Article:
Attention-deficit hyperactivity disorder (ADHD) is a neurodevelopmental disorder that affects 5% of children and adolescents . Core symptoms include poor attention, hyperactivity and impulsivity, typically reported by teachers and parents .
While concern has been raised about both the overdiagnosis and overmedication of ADHD, other data indicate that a significant amount of cases each year remain undiagnosed , with consequences on adult life that may include poor academic performance, addictive behavior, and problematic interpersonal relationships, resulting altogether in unbalanced overall functioning [4, 5].
Most commonly, children and adolescents diagnosed with ADHD starting from age 6 years onward are treated with methylphenidate  a psychostimulant medication, mainly with the goal of improving attention and decreasing impulsivity.
It has been pointed out, however, that psychostimulant treatment has, in many cases, only short-term effects and that, in some patients, is associated with little or no changes in core symptoms. Further, psychostimulant treatment can induce both short-term and long term adverse effects, including fatigue, nausea and loss of appetite (short term) [1, 7] as well as cardiovascular effects and suppression of growth (long term) [8, 9]. Fearing these adverse effects, many parents choose to leave their children unmedicated, even after a diagnosis has been made .
In the attempt of finding a solution to these shortcomings, Neurofeedback or electroencephalogram (EEG) biofeedback, has been subject of research for a number of years now.
In general, there is agreement that, in the anterior regions of the brain of ADHD subjects, EEG absolute theta power is increased and absolute beta power decreased [11, 12]. Neurofeedback protocols aimed at reducing brain activity in the theta frequency band while increasing activity in the beta frequency band (or to decrease the theta/beta ratio), have been shown to improve attention. Further, neurofeedback protocols targeting frequencies in the range of 12–15 Hz have been shown to address hyperkinetic behavior.
Several studies have investigated the efficacy of neurofeedback as compared to placebo in the treatment of ADHD. In general, these studies show large effect sizes for neurofeedback on impulsivity and inattention, and medium to low effect sizes on hyperactivity. These results have led to the conclusion that neurofeedback can be considered “Efficacious and Specific”.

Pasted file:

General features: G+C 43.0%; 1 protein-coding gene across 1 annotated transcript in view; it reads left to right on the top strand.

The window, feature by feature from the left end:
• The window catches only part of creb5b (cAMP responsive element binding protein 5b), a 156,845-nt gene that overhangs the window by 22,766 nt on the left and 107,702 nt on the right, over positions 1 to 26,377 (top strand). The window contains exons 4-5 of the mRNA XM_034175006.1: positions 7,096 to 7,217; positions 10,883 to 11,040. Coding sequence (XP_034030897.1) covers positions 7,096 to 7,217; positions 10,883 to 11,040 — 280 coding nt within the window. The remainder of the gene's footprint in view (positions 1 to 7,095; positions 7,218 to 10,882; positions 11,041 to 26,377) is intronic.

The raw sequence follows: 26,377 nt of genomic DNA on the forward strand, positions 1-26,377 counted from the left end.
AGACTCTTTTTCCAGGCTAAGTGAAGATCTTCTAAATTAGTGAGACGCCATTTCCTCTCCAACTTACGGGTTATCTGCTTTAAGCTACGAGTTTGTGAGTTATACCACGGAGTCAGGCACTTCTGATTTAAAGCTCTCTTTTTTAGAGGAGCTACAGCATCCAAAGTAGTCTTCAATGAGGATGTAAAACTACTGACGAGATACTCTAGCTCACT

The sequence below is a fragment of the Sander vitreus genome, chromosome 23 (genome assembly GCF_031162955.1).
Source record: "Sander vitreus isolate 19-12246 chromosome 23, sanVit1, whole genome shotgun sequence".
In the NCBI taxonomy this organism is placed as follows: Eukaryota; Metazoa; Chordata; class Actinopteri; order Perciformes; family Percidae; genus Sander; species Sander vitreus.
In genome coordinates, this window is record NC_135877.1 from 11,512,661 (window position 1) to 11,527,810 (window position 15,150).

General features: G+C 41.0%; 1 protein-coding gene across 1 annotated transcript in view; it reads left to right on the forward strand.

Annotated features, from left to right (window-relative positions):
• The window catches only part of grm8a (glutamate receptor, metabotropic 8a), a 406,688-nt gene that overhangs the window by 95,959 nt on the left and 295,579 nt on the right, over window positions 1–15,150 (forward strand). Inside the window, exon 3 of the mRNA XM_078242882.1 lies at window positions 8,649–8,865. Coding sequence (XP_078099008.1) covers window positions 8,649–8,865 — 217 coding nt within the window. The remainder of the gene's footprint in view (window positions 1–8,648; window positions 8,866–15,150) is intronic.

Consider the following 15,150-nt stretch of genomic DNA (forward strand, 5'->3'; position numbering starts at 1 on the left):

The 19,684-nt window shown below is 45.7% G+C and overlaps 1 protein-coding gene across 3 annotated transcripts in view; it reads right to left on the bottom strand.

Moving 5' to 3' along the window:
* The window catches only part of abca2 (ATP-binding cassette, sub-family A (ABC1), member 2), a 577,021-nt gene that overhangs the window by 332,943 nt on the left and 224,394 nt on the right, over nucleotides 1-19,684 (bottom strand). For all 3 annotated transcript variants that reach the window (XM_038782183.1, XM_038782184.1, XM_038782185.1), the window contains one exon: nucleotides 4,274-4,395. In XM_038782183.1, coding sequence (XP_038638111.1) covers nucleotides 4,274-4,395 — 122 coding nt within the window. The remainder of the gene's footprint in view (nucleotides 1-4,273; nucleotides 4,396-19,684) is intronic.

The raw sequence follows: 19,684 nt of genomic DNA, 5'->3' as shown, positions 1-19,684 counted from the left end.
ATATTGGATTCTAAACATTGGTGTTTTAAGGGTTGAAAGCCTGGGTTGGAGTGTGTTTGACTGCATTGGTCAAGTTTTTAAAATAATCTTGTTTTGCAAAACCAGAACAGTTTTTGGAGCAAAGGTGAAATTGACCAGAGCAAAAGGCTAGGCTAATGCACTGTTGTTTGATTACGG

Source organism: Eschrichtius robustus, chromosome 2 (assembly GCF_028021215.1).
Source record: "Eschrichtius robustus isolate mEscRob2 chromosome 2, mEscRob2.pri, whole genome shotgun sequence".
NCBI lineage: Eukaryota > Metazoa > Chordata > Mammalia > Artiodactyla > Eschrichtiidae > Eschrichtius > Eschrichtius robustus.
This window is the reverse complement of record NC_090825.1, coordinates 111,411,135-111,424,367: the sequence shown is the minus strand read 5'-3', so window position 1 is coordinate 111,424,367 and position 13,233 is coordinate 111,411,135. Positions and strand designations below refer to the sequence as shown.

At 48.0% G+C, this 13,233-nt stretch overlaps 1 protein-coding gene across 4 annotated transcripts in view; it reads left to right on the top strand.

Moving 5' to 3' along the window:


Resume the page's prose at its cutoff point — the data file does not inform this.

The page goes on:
While several randomized neurofeedback control trials have been published in ADHD, only a few studies have compared the effects of neurofeedback with those of stimulants .
A recent review by Razoki  examined eight randomized control trials with children or adolescents with ADHD where the efficacy of neurofeedback treatment, either alone or in combination with stimulant treatment, was compared with stimulant medication.
Interestingly, in two studies, medication dosage was reduced when neurofeedback training was combined with the administration of methylphenidate, suggesting that neurofeedback should be considered when treating low responders to single-drug administration or children who exhibit adverse effects associated with the administration of stimulants [14, 15].
Neurofeedback for the treatment of children and adolescents with ADHD should be considered:
1) complementary to treatment with stimulants, with protocols tailored to the needs of the subject;
2) a viable alternative to pharmacotherapy in patients exhibiting low responses and/or who display significant adverse effects to stimulant treatment.
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